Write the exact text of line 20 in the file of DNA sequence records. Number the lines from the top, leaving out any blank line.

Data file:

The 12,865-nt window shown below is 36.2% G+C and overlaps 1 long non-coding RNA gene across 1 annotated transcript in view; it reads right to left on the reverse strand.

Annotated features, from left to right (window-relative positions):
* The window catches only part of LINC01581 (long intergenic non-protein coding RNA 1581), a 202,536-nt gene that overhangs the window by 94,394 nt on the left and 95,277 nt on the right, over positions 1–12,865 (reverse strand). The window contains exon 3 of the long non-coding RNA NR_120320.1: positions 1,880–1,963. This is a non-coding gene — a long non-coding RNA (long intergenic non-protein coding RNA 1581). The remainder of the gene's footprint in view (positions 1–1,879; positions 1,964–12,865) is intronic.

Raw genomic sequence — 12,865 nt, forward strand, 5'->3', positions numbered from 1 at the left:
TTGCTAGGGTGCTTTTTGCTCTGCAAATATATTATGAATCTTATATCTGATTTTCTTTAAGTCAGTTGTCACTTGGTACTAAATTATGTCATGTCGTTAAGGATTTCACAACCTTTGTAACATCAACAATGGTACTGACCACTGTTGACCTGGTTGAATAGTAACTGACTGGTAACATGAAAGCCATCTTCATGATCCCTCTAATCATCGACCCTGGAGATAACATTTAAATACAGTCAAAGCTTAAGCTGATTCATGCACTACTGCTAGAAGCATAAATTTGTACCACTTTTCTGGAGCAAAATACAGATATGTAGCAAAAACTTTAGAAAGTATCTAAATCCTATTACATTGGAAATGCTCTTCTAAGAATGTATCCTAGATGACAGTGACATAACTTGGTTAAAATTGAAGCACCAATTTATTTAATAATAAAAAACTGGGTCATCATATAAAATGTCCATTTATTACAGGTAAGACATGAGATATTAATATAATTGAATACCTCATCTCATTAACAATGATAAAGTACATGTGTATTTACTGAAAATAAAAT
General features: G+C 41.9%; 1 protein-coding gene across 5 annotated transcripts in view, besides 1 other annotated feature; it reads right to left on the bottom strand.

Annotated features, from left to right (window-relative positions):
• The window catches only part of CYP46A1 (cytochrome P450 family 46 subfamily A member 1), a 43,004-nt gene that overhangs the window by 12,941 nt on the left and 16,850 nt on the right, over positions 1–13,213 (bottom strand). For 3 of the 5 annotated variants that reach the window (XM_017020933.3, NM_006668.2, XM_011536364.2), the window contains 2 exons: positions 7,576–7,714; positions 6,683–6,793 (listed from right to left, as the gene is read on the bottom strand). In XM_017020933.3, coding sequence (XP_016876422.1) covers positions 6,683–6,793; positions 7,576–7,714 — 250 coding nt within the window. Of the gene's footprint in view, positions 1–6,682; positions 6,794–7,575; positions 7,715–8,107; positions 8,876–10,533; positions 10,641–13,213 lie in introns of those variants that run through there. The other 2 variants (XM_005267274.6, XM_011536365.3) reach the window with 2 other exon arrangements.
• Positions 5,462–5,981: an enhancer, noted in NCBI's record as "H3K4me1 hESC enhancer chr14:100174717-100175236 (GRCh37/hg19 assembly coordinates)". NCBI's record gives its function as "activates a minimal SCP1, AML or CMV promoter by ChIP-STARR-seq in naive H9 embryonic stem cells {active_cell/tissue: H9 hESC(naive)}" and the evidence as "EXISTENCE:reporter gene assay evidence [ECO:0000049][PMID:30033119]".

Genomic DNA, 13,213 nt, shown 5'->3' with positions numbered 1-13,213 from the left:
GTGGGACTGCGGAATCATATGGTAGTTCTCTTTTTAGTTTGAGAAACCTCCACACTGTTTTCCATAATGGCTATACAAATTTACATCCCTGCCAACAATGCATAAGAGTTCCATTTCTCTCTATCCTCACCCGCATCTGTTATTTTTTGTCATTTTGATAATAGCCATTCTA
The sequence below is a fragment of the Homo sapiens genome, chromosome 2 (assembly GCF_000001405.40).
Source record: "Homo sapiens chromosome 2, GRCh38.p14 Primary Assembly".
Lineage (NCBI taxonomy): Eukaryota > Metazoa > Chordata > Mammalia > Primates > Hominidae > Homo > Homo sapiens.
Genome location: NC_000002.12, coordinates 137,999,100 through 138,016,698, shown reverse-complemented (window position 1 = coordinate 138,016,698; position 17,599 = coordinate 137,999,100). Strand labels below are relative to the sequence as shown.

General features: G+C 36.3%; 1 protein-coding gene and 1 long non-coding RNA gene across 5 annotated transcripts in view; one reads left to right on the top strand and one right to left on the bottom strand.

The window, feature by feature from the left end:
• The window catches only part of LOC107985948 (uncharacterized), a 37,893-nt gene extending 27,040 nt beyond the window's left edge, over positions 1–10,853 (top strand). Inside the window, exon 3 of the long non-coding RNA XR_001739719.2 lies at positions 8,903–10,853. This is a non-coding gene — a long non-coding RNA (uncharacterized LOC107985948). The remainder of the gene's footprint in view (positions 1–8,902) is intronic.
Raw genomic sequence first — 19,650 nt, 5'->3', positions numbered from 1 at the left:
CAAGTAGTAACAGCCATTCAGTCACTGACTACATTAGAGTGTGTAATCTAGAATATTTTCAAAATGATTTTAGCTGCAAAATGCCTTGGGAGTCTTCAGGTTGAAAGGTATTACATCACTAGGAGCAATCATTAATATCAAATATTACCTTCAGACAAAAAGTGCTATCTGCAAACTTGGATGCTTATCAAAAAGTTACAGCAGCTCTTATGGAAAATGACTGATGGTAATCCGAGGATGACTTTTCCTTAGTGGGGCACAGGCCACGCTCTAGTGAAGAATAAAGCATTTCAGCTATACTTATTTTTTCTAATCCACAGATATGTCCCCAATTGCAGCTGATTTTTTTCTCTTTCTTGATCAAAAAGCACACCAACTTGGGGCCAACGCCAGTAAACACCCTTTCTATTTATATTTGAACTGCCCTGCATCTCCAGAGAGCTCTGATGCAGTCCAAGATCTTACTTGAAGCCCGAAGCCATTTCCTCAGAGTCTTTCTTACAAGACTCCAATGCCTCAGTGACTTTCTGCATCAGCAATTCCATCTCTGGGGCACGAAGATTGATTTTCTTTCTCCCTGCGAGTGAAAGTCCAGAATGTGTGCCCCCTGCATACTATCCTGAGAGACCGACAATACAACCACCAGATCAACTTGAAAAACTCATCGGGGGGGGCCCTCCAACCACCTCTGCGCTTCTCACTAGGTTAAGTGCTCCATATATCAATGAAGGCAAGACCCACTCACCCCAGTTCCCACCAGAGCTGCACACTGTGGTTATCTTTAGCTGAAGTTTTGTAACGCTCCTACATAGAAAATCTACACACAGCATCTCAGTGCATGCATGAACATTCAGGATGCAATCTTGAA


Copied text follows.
CAAGTAGTAACAGCCATTCAGTCACTGACTACATTAGAGTGTGTAATCTAGAATATTTTCAAAATGATTTTAGCTGCAAAATGCCTTGGGAGTCTTCAGGTTGAAAGGTATTACATCACTAGGAGCAATCATTAATATCAAATATTACCTTCAGACAAAAAGTGCTATCTGCAAACTTGGATGCTTATCAAAAAGTTACAGCAGCTCTTATGGAAAATGACTGATGGTAATCCGAGGATGACTTTTCCTTAGTGGGGCACAGGCCACGCTCTAGTGAAGAATAAAGCATTTCAGCTATACTTATTTTTTCTAATCCACAGATATGTCCCCAATTGCAGCTGATTTTTTTCTCTTTCTTGATCAAAAAGCACACCAACTTGGGGCCAACGCCAGTAAACACCCTTTCTATTTATATTTGAACTGCCCTGCATCTCCAGAGAGCTCTGATGCAGTCCAAGATCTTACTTGAAGCCCGAAGCCATTTCCTCAGAGTCTTTCTTACAAGACTCCAATGCCTCAGTGACTTTCTGCATCAGCAATTCCATCTCTGGGGCACGAAGATTGATTTTCTTTCTCCCTGCGAGTGAAAGTCCAGAATGTGTGCCCCCTGCATACTATCCTGAGAGACCGACAATACAACCACCAGATCAACTTGAAAAACTCATCGGGGGGGGCCCTCCAACCACCTCTGCGCTTCTCACTAGGTTAAGTGCTCCATATATCAATGAAGGCAAGACCCACTCACCCCAGTTCCCACCAGAGCTGCACACTGTGGTTATCTTTAGCTGAAGTTTTGTAACGCTCCTACATAGAAAATCTACACACAGCATCTCAGTGCATGCATGAACATTCAGGATGCAATCTTGAA